It was on October 1, 1962, that the University of Mississippi was in the national news for days, weeks, and months to come as the academic year on campus was disrupted over and over again when a black man, James Meredith, was admitted to the university to start his college education. A simple act. The man was a tax paying citizen of Mississippi, intelligent enough to pass all of the entrance requirements, and ready to pursue his education. Yet, thousands, if not millions of people were dead-set against him forty-six years ago today.
Two people died that day, seventy-five more were injured, the governor of Mississippi sent the state national guard to prevent his admission, the Kennedy administration quickly nationalized the guard in order to protect Mr. Meredith and to escort him to his classes. Troops were stationed on the campus to separate the previously all-white student body from the one black man enrolled in school. Huge groups of segregationists tried to physically remove Mr. Meredith from the campus. Mr. Meredith had few friends to support him in an almost entirely hostile situation from students, faculty, staff, all the way to the governor’s office. White segregationists were arrested carrying pipe bombs, billy clubs, and shotguns. Other southern states were also experiencing race riots over black student admissions to premier state universities from Tennessee to Alabama to Georgia.
Fast forward to September 26, 2008. Another black man came to the University of Mississippi not to enroll as a student but to debate for the office of president of the United States. There was no talk of insurrection, no talk of boycotting, no riots, no federal troops, no governor standing in the doorway to prevent Barack Obama from entering the campus in his quest for the highest office in the nation. The seats in the auditorium were filled with people of all races and blacks were not relegated to sit in the balcony but could sit were ever there was an empty seat.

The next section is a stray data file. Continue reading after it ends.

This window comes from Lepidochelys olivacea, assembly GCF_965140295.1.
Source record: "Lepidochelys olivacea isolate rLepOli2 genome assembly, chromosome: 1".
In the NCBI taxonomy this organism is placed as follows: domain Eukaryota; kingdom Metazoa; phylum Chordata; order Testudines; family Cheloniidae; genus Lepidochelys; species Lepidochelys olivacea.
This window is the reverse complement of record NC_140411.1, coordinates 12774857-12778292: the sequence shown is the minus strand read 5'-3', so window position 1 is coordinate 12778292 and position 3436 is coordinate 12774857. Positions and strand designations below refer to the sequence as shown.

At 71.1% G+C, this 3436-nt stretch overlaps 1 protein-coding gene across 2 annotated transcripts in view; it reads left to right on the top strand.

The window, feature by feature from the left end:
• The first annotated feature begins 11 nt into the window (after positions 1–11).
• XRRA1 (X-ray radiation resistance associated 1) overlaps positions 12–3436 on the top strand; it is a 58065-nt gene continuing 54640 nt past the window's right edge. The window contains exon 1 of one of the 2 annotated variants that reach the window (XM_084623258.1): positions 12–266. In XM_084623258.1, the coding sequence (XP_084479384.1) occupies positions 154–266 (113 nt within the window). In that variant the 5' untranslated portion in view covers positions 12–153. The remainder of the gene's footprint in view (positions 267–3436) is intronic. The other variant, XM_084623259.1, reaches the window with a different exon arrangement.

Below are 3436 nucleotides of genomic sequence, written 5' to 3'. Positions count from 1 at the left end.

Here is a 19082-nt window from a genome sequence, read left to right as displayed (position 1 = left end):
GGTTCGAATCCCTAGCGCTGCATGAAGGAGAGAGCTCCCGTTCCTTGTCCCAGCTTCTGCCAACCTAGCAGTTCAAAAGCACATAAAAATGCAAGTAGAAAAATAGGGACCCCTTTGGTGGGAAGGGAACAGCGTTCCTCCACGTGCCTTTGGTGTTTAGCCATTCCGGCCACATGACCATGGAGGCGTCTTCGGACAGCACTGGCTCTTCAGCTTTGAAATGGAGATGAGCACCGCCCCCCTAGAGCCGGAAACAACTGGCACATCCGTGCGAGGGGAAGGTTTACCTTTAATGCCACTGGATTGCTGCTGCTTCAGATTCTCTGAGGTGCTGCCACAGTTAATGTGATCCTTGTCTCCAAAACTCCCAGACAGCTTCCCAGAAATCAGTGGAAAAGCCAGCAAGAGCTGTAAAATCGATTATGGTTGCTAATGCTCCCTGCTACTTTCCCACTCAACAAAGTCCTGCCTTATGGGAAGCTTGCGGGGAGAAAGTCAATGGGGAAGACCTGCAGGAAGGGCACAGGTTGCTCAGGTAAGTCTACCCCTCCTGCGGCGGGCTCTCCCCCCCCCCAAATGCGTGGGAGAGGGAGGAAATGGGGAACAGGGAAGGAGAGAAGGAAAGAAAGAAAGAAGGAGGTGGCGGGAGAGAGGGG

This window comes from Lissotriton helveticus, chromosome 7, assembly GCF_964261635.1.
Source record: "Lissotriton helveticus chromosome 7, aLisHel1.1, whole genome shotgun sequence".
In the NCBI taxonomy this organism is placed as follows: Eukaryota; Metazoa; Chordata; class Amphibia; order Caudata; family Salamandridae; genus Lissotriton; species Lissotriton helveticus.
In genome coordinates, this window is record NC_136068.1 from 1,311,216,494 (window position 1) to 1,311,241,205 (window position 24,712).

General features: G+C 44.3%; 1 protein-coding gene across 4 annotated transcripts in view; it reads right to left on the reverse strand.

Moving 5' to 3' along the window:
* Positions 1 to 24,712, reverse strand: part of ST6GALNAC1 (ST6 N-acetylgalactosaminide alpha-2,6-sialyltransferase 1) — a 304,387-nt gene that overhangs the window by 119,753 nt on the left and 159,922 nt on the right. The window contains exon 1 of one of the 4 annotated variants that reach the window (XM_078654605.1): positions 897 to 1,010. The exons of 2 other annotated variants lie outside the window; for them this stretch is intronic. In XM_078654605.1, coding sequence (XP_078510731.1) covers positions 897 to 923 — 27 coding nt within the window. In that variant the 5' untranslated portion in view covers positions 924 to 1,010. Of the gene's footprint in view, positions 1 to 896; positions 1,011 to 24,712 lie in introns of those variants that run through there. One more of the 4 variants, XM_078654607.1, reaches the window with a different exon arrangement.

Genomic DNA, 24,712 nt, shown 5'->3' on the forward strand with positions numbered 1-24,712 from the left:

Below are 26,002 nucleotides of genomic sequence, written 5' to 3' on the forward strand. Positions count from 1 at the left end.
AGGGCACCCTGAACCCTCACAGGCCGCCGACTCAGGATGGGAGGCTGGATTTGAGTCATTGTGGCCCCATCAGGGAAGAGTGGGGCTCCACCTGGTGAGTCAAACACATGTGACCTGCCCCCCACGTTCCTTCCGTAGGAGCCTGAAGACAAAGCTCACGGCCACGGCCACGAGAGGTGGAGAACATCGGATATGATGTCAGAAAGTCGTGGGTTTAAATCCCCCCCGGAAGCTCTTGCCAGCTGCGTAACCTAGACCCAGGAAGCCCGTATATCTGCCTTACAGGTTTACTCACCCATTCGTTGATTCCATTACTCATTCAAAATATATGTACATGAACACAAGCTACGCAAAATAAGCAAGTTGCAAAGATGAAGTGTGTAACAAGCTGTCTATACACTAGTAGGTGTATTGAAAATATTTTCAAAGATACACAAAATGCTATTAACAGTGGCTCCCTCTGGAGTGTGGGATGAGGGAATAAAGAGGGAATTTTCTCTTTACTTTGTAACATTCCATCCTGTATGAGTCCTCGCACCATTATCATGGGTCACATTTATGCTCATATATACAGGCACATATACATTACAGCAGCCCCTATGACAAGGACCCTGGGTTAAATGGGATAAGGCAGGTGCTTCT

Little was made of this transformation in the media last Friday or in the days before or after the debate between Barack Obama and John McCain. I mostly found laudatory articles in the local newspapers in Oxford and from the campus press. There were more than a few references to the new, positive image of the university having had to live with highly negative images of the events of 1962 for more than four decades.
Are race relations perfect in Mississippi today? No! Are race relations in the United States perfect today? Not hardly! Race relations are, however, a whole lot better today, with a long road ahead to make them even better.
Yet, it is undeniable that much progress has been made between the races since 1962 when a black man arrived on the campus of the University of Mississippi to take classes and in 2008 when a black man arrived on campus to stake his claim for the presidency of the United States!